How to analyze second-order election effects? A refined second-order election model
The second-order election (SOE) model assumes that voters in subordinate elections tend to turn out in lower numbers and support opposition, small and new parties to the detriment of parties in national government. This model has been successfully applied to European and subnational elections taking place in Western Europe but it fares far less well in explaining electoral outcomes in Central and Eastern Europe (CEE). I refine the model by differentiating between six party types (large and small government and opposition parties and new and no-seat parties) and by introducing the state of the economy (economic growth, inflation and unemployment) as explanatory variable instead of time elapsed between first- and second-order elections. An analysis on 488 regional elections taking place in 6 CEE countries shows that second-order effects relate to the state of the economy that has a different impact depending on party type. These results strongly suggest that regional elections in CEE are second-order but in order to be able to trace SOE effects the SOE model needs to be refined.
Keywordssecond-order election regional election Central and Eastern Europe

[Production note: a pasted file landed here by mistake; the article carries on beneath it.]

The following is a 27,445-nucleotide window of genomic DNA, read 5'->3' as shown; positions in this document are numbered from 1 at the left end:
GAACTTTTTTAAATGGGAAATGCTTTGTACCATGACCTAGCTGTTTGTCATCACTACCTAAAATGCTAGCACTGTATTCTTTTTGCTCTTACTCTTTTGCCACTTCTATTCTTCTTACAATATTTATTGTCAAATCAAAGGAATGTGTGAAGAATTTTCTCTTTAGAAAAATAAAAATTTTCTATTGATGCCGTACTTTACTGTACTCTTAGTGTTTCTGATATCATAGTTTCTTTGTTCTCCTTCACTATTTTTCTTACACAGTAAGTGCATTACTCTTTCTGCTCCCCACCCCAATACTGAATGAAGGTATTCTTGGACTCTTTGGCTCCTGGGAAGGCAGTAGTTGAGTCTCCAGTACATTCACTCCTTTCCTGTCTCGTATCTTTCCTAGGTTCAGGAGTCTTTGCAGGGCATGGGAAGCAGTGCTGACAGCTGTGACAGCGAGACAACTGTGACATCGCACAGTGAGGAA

Previous versions of this article have been presented at the 1st European Conference on Comparative Electoral Research (1–3 December 2011, Sofia, Bulgaria) and at the 19th International Conference of Europeanists (22–24 March 2012, Boston, USA). I wish to thank the discussants for their comments. Special thanks go to Charlie Jeffery with whom I have extensively discussed the conceptual history of the second-order model and the merits of the second-order election model when applied to regional elections. I am very grateful to Ivan Kopric for help in obtaining regional and national election data for Croatia. I am greatly indebted to Gabór Dobos and Istvan Szekely who provided support in classifying parties, identifying electoral alliances and cleaning up data for, respectively, Hungarian and Romanian elections. The election data was collected with financial support by the British Academy through a Newton Fellowship for 2009–2011 which was spent at the Territorial Politics Group at the University of Edinburgh.
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